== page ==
Effective case management of sick children is a key strategy for reducing child deaths. This has been emphasized by the UN Commission on Life Saving Commodities for Women and Children, and is important for achieving the objectives laid out in Sustainable Development Goal 3. Common pediatric illnesses must be correctly diagnosed in a timely manner, appropriate quality medicines must be available in the community, and families must be able to obtain and properly use these medicines.
Health services and medicines cannot be used effectively unless caregivers have access to them. More often than not, interventions and approaches are implemented without a sufficient understanding of how caregivers in the community access health services and medicines, meaning that health services for children are not as effective as they could be. To be effective, an intervention needs to target the root causes of the problems that affect access or use. A methodical and thoughtful approach can ensure greater success in diagnosing those problems; understanding why they exist and what interventions may be effective; and implementing and evaluating interventions.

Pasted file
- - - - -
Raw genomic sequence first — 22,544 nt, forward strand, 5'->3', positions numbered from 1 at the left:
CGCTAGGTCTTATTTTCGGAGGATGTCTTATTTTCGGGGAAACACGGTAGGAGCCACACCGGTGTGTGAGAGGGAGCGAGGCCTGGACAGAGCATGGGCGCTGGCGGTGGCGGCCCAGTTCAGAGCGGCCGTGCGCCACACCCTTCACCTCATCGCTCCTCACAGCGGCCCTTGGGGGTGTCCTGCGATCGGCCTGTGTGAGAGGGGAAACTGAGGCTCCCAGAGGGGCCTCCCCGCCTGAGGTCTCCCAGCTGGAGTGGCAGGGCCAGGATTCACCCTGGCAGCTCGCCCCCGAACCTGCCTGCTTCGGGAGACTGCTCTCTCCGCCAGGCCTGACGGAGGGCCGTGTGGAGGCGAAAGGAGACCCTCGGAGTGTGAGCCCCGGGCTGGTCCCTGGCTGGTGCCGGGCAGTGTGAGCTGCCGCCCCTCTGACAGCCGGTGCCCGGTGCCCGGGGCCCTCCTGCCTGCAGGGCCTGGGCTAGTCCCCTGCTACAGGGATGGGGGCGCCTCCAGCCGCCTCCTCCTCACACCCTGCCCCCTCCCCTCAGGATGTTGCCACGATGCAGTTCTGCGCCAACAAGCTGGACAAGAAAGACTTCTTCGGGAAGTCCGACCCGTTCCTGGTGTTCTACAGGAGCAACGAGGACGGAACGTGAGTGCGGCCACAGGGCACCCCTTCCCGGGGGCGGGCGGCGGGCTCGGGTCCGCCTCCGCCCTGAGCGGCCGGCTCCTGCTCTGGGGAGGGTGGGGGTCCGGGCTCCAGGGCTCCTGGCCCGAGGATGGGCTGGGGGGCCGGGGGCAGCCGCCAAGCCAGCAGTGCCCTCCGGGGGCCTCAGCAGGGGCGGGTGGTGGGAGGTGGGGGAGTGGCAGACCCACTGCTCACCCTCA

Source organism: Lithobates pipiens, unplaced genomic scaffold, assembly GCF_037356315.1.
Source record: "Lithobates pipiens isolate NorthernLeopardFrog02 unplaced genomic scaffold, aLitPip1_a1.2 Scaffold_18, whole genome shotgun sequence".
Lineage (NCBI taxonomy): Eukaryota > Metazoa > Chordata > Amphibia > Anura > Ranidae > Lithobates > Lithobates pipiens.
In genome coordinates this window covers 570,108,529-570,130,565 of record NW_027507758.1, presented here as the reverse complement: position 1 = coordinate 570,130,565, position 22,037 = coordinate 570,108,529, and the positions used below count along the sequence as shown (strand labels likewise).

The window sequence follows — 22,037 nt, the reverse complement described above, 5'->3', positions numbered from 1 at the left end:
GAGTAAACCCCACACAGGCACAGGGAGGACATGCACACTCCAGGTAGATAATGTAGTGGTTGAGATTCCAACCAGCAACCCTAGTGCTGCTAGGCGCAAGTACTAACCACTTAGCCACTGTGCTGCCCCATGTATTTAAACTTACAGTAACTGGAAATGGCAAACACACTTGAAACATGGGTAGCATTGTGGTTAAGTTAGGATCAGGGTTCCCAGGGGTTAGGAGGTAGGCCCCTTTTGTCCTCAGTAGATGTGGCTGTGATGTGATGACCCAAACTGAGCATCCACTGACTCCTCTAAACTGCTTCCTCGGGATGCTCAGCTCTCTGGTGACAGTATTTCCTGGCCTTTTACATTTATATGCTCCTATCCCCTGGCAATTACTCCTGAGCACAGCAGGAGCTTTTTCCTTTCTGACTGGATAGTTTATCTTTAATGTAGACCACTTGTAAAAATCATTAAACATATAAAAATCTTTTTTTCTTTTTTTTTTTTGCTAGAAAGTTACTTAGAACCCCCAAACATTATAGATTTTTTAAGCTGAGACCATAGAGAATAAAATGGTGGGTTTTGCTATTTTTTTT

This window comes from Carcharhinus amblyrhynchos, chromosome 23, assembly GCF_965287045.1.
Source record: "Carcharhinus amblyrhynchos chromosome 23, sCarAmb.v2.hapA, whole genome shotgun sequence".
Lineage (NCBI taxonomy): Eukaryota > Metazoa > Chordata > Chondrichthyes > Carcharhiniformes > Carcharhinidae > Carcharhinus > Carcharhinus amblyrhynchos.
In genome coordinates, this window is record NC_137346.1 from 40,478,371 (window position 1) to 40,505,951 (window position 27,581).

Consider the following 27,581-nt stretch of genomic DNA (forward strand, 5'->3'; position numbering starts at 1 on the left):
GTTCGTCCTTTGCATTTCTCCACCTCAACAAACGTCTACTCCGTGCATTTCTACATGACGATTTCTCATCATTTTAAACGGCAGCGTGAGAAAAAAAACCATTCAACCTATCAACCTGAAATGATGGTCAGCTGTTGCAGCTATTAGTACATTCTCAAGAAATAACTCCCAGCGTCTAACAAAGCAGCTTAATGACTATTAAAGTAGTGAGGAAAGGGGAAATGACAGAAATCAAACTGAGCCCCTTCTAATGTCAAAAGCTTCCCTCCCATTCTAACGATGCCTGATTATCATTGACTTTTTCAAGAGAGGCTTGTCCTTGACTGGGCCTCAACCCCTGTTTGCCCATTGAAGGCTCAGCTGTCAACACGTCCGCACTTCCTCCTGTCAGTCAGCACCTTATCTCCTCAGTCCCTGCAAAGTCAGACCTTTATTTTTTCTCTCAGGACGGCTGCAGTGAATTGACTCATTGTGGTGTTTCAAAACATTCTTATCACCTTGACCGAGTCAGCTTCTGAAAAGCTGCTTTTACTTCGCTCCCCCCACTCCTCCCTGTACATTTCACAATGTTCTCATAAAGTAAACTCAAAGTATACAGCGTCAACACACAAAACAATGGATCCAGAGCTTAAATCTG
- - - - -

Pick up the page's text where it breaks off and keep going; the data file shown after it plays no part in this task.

“Improving Medicines Access and Use for Child Health—A Guide to Developing Interventions” represents an up-to-date and practical resource for those developing interventions to improve access to and use of medicines for child illness. It targets groups working in community organizations, health facilities, and district health offices, or within larger health systems.
This practical and action-oriented Guide provides a wealth of intervention examples and additional resources to help users gain an in-depth understanding of key issues related to problem assessment and the development and evaluation of interventions. While the examples are specific to common child illnesses, they will apply to all areas of child or adult health that require the use of medicines. This guide is a resource for both health policy makers and health system managers, aiming to introduce key steps in planning and developing interventions to improve access to and use of medicines for sick children.
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